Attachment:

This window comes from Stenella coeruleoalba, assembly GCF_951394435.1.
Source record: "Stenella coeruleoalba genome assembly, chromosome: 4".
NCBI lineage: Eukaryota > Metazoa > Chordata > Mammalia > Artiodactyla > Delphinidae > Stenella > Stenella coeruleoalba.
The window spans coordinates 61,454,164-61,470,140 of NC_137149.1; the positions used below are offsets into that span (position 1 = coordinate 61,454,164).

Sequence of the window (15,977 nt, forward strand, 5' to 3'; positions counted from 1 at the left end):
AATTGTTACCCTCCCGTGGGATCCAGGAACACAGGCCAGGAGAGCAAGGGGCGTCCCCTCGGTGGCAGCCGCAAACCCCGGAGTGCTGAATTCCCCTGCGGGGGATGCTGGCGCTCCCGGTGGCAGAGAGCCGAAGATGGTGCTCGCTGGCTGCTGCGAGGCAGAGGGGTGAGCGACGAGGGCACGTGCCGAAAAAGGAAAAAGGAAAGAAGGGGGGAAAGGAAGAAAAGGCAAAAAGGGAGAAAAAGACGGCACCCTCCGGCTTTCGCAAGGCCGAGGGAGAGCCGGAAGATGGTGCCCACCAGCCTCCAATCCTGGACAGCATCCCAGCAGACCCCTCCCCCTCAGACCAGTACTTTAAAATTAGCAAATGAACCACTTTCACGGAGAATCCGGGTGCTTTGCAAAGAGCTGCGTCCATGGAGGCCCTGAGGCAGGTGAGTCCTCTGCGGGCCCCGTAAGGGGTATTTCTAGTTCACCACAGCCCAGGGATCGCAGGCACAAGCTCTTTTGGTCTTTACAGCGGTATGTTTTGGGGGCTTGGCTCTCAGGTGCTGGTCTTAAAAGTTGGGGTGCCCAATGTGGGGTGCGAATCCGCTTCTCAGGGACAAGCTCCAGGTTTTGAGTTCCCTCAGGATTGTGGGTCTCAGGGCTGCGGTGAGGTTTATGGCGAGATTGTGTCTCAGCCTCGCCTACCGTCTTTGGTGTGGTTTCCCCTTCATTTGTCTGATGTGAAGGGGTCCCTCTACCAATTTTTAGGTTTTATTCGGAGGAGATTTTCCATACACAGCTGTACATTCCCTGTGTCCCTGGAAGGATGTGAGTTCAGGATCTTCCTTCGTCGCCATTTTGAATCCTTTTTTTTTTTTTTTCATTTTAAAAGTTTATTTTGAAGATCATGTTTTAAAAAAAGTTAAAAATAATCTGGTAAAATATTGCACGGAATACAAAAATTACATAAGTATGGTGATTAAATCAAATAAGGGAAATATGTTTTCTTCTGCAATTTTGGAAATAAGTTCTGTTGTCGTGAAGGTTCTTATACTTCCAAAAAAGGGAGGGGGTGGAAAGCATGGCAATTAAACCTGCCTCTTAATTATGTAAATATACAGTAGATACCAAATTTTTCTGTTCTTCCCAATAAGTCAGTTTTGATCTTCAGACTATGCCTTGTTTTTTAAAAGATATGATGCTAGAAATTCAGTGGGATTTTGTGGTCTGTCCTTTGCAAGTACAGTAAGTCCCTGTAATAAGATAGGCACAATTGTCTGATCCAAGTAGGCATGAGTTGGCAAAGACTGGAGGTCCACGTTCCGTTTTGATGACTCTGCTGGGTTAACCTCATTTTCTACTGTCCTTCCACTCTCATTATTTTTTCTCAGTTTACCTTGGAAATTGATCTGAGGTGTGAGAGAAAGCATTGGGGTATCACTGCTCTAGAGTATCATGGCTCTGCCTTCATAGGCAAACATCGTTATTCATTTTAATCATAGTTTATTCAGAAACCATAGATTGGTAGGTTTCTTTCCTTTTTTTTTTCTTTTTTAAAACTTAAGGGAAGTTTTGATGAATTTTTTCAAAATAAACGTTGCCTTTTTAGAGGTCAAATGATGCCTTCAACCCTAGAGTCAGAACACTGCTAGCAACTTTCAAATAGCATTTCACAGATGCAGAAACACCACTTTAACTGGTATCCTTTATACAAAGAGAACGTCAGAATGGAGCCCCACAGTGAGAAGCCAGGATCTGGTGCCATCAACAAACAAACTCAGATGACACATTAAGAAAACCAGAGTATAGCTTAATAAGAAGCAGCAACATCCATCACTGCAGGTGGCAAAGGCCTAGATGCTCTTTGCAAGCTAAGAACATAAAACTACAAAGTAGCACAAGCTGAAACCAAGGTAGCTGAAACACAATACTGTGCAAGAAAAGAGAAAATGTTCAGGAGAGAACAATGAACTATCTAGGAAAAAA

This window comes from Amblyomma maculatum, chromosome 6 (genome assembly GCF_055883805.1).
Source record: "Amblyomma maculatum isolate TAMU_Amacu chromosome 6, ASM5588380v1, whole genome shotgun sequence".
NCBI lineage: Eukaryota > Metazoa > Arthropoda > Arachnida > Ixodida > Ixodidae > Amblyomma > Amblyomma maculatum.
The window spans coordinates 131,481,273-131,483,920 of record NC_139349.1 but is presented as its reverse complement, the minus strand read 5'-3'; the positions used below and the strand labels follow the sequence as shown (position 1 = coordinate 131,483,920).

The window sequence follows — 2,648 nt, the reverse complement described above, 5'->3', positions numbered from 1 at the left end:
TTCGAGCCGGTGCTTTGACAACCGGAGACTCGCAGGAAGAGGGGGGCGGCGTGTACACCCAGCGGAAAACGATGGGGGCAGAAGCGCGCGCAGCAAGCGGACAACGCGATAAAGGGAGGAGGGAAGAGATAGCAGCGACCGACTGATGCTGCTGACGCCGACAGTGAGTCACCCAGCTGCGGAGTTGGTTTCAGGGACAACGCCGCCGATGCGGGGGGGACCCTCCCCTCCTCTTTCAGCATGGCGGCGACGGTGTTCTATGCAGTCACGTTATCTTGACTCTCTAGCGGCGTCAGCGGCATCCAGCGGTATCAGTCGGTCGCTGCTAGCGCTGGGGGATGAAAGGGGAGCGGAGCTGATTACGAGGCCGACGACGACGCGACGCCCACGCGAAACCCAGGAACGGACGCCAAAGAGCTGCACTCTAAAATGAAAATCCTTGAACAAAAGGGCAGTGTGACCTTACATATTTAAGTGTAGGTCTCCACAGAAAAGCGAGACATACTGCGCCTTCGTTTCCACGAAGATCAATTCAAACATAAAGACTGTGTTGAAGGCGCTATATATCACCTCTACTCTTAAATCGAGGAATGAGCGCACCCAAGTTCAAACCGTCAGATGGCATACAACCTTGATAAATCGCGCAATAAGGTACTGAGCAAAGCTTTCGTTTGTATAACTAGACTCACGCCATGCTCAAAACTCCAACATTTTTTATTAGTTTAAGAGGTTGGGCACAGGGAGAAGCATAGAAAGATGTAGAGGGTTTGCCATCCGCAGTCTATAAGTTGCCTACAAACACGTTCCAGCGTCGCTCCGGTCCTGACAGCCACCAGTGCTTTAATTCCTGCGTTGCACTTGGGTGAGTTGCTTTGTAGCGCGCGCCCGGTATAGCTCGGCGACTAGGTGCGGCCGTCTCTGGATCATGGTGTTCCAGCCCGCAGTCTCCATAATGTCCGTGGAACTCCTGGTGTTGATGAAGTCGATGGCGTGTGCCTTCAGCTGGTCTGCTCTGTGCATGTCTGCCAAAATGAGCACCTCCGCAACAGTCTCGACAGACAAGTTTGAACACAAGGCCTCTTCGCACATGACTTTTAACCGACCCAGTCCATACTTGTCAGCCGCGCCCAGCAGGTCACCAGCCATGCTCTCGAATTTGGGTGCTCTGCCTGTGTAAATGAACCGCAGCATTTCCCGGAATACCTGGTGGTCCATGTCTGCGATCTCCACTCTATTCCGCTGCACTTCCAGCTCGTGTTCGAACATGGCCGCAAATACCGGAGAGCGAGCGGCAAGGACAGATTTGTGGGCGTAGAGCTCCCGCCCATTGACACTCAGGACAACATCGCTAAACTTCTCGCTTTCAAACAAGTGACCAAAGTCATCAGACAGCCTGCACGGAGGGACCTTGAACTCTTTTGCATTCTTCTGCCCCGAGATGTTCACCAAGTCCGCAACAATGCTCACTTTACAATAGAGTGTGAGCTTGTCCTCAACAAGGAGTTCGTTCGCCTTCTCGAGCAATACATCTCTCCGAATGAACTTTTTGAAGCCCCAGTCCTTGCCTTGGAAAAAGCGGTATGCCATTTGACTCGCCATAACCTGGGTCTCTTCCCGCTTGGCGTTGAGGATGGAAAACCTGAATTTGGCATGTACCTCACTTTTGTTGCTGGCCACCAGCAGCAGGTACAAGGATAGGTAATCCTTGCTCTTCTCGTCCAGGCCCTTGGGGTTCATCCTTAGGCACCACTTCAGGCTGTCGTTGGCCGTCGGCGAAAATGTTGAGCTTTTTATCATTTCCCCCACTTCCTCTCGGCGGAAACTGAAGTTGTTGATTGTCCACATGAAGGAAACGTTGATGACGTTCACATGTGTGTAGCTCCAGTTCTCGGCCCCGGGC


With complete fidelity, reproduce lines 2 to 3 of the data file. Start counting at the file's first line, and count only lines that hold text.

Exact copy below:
Source record: "Stenella coeruleoalba genome assembly, chromosome: 4".
NCBI lineage: Eukaryota > Metazoa > Chordata > Mammalia > Artiodactyla > Delphinidae > Stenella > Stenella coeruleoalba.